Lydia Ainsworth Conjures Electricity and Ghosts of a Classical Past
Last October, Lydia Ainsworth played a handful of intimate sets at the CMJ Music Marathon in New York City. There were more than thirteen hundred artists in town, but her performance was unlike any other. A commingling of deep electronic sounds with acoustics au naturel created hypnotic soundwaves. Her voice, though delicate to the touch, bound the heavy vibrations together. I saw it happen at Glasslands, the seminal Brooklyn music room long a host to up-and-coming independent acts. As the New Year turned in the transforming neighborhood of Williamsburg, the venue lowered its lights for the last time, synchronous with fellow shuttered underground spots, 285 Kent and Death By Audio. If someday a spirit were to haunt these hallowed stages, Ainsworth’s music would be a beguiling accompaniment.
Lydia Ainsworth is a composer, producer, and singer—let’s just call her a pop experimentalist—based in Toronto, with ties to Montreal and New York City. Her music, though, is difficult to place by genre or geography. On her debut album, Right from Real, songs often diffuse jagged melodies evoking the Far East atop skittering drum machines à la U.K. future garage. The record’s magnetic lead single “Malachite” echoes and shimmers; “Moonstone” is, aptly, spacey, and could fit seamlessly in soundtracks to Blade Runner, Donnie Darko, or Drive; while “PSI” pacifies with rhythmic exhales akin to the resting heart rate. To close your eyes and listen is to consider an alternate plane through which Ainsworth explores dynamics between space, sound, and time.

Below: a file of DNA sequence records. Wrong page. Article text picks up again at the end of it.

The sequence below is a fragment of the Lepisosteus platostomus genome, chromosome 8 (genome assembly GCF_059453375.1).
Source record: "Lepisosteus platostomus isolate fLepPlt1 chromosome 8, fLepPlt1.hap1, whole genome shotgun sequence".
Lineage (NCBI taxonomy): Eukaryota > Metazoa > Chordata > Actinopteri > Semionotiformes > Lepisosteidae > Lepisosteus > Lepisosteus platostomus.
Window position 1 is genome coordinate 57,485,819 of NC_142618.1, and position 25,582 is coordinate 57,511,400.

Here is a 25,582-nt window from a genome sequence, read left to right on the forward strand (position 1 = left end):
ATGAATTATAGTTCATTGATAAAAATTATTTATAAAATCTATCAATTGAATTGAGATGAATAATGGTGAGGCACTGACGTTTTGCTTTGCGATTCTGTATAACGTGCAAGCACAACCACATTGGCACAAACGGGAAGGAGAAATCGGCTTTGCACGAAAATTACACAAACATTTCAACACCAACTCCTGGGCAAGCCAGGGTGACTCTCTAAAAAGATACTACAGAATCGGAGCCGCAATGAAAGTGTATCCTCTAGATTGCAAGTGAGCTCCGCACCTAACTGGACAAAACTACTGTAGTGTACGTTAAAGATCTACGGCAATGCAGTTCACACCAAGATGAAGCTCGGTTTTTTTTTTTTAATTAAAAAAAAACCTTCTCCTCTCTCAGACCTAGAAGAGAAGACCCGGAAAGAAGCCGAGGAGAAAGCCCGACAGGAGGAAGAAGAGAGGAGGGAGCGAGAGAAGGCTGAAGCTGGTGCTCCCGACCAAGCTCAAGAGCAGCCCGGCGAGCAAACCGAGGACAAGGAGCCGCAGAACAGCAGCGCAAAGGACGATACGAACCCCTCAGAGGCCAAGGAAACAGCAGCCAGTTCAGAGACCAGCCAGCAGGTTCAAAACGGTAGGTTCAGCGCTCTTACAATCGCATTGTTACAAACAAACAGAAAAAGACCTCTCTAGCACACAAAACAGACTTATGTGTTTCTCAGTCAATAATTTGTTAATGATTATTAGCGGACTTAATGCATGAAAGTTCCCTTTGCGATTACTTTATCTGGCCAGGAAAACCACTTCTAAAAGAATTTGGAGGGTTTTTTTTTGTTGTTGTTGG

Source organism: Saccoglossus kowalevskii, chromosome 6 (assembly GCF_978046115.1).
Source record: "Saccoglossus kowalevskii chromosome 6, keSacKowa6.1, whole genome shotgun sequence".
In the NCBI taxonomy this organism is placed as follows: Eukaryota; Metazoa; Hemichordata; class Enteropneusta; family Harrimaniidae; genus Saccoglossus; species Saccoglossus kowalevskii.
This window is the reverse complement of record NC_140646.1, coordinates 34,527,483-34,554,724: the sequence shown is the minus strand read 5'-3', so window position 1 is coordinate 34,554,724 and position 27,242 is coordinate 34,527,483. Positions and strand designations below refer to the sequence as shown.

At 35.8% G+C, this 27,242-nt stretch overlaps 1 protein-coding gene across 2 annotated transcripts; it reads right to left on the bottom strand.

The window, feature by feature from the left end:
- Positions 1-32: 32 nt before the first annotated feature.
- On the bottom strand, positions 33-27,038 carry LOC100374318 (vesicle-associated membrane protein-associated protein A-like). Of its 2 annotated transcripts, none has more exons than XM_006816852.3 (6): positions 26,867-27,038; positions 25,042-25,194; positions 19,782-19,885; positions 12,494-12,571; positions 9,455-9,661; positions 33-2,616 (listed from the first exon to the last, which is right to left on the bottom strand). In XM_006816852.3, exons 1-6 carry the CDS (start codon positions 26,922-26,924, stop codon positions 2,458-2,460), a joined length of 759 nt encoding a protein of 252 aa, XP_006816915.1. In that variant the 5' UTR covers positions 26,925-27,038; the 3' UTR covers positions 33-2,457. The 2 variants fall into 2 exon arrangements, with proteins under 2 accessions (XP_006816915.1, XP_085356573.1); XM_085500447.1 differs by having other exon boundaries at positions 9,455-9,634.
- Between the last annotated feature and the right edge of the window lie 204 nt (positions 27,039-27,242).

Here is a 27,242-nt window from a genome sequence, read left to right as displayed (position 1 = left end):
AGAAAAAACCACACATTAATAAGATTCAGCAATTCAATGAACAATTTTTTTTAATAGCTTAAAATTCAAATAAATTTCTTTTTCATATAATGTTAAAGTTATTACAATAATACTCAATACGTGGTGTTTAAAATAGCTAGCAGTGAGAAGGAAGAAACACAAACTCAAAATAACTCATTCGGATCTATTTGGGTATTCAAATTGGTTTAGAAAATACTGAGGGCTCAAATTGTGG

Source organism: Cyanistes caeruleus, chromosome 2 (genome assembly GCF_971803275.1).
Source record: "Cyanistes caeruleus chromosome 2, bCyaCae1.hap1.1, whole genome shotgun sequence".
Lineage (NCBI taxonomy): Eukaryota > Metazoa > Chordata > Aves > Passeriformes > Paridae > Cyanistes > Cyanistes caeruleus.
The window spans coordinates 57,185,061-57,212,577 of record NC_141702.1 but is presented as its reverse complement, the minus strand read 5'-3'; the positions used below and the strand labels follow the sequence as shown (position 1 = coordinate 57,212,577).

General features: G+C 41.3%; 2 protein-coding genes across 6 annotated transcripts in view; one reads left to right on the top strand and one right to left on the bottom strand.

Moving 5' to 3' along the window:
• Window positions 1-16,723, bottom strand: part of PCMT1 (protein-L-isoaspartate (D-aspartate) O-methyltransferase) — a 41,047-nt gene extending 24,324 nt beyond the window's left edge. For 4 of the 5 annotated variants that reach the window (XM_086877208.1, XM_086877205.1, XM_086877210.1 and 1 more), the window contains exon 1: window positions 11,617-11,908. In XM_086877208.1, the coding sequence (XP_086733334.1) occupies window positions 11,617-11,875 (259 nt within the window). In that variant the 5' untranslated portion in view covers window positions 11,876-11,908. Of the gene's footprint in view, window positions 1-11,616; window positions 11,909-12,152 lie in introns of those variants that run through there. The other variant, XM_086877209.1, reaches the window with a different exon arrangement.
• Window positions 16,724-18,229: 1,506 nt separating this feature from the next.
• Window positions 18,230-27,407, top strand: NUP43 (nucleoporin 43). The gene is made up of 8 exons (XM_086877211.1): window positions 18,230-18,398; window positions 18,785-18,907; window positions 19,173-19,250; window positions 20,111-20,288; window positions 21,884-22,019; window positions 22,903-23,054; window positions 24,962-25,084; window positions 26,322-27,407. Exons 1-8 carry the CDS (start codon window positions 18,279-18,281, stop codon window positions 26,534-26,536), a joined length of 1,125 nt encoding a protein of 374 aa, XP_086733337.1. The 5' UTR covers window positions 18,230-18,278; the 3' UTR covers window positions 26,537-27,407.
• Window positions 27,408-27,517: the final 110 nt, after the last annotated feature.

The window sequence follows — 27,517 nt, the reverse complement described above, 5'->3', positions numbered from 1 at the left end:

Ainsworth, the daughter of a composer, was introduced to a broad scope of music growing up, absorbing sounds from pop hits to classical arrangements and film scores. The colors of her musical youth were vivd: The Beatles, Ace of Base, Danny Elfman’s Edward Scissorhands soundtrack, Bulgarian choirs, and Ed Elgar cello concertos. Ainsworth took piano lessons before picking up the cello herself at the age of ten. Regimented training, the refinement of technique, however, these were not priorities of a young Lydia. “I would learn all the Nirvana cello parts!” Ainsworth recalls with fluttering laughter.
The cello has a wide range, with space for both articulate melodies and anchoring bass lines; it’s also the orchestral instrument most closely aligned with the human voice. A freshman in high school, Ainsworth was captured by the lyrical nature of the instrument when she saw a video of cellist Jacqueline du Pré (one glimpse at du Pré on stage and you can see why). Such an incredibly expressive instrument, Ainsworth thought. She wrote for small ensembles in high school then studied composition at McGill University in Montreal. Still, like a kid allergic to the tedium of music theory, she felt pushed in the wrong direction. “It was the antithesis of what I wanted to be writing,” she says. “Academic music, at least in my experience, was doing away with all melody.” Instead, she found a home in composing film scores, an interest that had been planted years prior. Ainsworth saw a future but had yet to consider making an album of her own.